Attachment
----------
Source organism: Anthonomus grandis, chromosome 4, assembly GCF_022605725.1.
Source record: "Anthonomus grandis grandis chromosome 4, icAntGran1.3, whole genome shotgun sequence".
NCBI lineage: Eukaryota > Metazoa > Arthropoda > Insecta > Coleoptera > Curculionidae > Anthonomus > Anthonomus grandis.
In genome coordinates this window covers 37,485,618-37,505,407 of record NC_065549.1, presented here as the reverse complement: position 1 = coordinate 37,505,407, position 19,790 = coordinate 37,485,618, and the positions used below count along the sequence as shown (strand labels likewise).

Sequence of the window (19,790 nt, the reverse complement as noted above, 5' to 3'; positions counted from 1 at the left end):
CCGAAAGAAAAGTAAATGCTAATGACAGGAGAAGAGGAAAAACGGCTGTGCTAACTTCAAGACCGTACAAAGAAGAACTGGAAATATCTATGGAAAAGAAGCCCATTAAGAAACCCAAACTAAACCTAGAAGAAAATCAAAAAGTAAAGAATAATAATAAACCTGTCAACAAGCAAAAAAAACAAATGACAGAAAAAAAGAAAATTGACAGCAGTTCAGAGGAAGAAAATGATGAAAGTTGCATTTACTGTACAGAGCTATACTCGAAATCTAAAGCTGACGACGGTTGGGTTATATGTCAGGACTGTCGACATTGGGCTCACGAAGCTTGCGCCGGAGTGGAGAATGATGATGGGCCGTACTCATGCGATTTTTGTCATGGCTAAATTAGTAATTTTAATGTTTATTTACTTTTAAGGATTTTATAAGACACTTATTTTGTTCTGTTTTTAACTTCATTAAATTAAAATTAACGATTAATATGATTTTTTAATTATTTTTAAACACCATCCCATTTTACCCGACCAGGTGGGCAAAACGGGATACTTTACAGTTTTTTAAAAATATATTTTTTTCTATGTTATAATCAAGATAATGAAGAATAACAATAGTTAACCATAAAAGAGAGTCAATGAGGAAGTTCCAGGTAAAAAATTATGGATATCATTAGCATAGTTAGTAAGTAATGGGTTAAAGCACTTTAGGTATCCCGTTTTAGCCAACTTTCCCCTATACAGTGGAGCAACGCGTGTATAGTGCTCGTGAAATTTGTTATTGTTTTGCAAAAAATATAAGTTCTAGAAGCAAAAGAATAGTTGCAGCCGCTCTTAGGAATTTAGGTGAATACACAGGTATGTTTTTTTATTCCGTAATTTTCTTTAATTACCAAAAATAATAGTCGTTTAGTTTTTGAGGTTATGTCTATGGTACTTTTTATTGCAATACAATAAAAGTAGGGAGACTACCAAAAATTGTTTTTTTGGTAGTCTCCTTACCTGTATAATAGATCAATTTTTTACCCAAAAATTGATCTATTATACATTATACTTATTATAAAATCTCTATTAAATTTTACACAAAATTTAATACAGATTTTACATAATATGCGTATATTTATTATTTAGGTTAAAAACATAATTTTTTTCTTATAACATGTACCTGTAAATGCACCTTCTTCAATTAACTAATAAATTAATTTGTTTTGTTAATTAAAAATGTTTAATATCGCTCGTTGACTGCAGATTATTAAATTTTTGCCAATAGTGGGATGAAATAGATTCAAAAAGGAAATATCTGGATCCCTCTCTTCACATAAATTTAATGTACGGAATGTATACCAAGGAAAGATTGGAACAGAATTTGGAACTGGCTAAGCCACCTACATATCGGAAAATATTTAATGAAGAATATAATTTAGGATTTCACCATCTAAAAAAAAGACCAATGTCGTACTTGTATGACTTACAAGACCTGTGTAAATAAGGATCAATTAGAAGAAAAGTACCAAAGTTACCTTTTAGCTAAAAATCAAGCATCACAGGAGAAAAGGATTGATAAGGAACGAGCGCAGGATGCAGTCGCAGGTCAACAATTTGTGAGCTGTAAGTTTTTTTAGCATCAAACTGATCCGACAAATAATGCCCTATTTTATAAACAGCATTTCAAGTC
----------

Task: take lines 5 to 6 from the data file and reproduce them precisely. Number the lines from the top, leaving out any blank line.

Sequence of the window (19,790 nt, the reverse complement as noted above, 5' to 3'; positions counted from 1 at the left end):
CCGAAAGAAAAGTAAATGCTAATGACAGGAGAAGAGGAAAAACGGCTGTGCTAACTTCAAGACCGTACAAAGAAGAACTGGAAATATCTATGGAAAAGAAGCCCATTAAGAAACCCAAACTAAACCTAGAAGAAAATCAAAAAGTAAAGAATAATAATAAACCTGTCAACAAGCAAAAAAAACAAATGACAGAAAAAAAGAAAATTGACAGCAGTTCAGAGGAAGAAAATGATGAAAGTTGCATTTACTGTACAGAGCTATACTCGAAATCTAAAGCTGACGACGGTTGGGTTATATGTCAGGACTGTCGACATTGGGCTCACGAAGCTTGCGCCGGAGTGGAGAATGATGATGGGCCGTACTCATGCGATTTTTGTCATGGCTAAATTAGTAATTTTAATGTTTATTTACTTTTAAGGATTTTATAAGACACTTATTTTGTTCTGTTTTTAACTTCATTAAATTAAAATTAACGATTAATATGATTTTTTAATTATTTTTAAACACCATCCCATTTTACCCGACCAGGTGGGCAAAACGGGATACTTTACAGTTTTTTAAAAATATATTTTTTTCTATGTTATAATCAAGATAATGAAGAATAACAATAGTTAACCATAAAAGAGAGTCAATGAGGAAGTTCCAGGTAAAAAATTATGGATATCATTAGCATAGTTAGTAAGTAATGGGTTAAAGCACTTTAGGTATCCCGTTTTAGCCAACTTTCCCCTATACAGTGGAGCAACGCGTGTATAGTGCTCGTGAAATTTGTTATTGTTTTGCAAAAAATATAAGTTCTAGAAGCAAAAGAATAGTTGCAGCCGCTCTTAGGAATTTAGGTGAATACACAGGTATGTTTTTTTATTCCGTAATTTTCTTTAATTACCAAAAATAATAGTCGTTTAGTTTTTGAGGTTATGTCTATGGTACTTTTTATTGCAATACAATAAAAGTAGGGAGACTACCAAAAATTGTTTTTTTGGTAGTCTCCTTACCTGTATAATAGATCAATTTTTTACCCAAAAATTGATCTATTATACATTATACTTATTATAAAATCTCTATTAAATTTTACACAAAATTTAATACAGATTTTACATAATATGCGTATATTTATTATTTAGGTTAAAAACATAATTTTTTTCTTATAACATGTACCTGTAAATGCACCTTCTTCAATTAACTAATAAATTAATTTGTTTTGTTAATTAAAAATGTTTAATATCGCTCGTTGACTGCAGATTATTAAATTTTTGCCAATAGTGGGATGAAATAGATTCAAAAAGGAAATATCTGGATCCCTCTCTTCACATAAATTTAATGTACGGAATGTATACCAAGGAAAGATTGGAACAGAATTTGGAACTGGCTAAGCCACCTACATATCGGAAAATATTTAATGAAGAATATAATTTAGGATTTCACCATCTAAAAAAAAGACCAATGTCGTACTTGTATGACTTACAAGACCTGTGTAAATAAGGATCAATTAGAAGAAAAGTACCAAAGTTACCTTTTAGCTAAAAATCAAGCATCACAGGAGAAAAGGATTGATAAGGAACGAGCGCAGGATGCAGTCGCAGGTCAACAATTTGTGAGCTGTAAGTTTTTTTAGCATCAAACTGATCCGACAAATAATGCCCTATTTTATAAACAGCATTTCAAGTC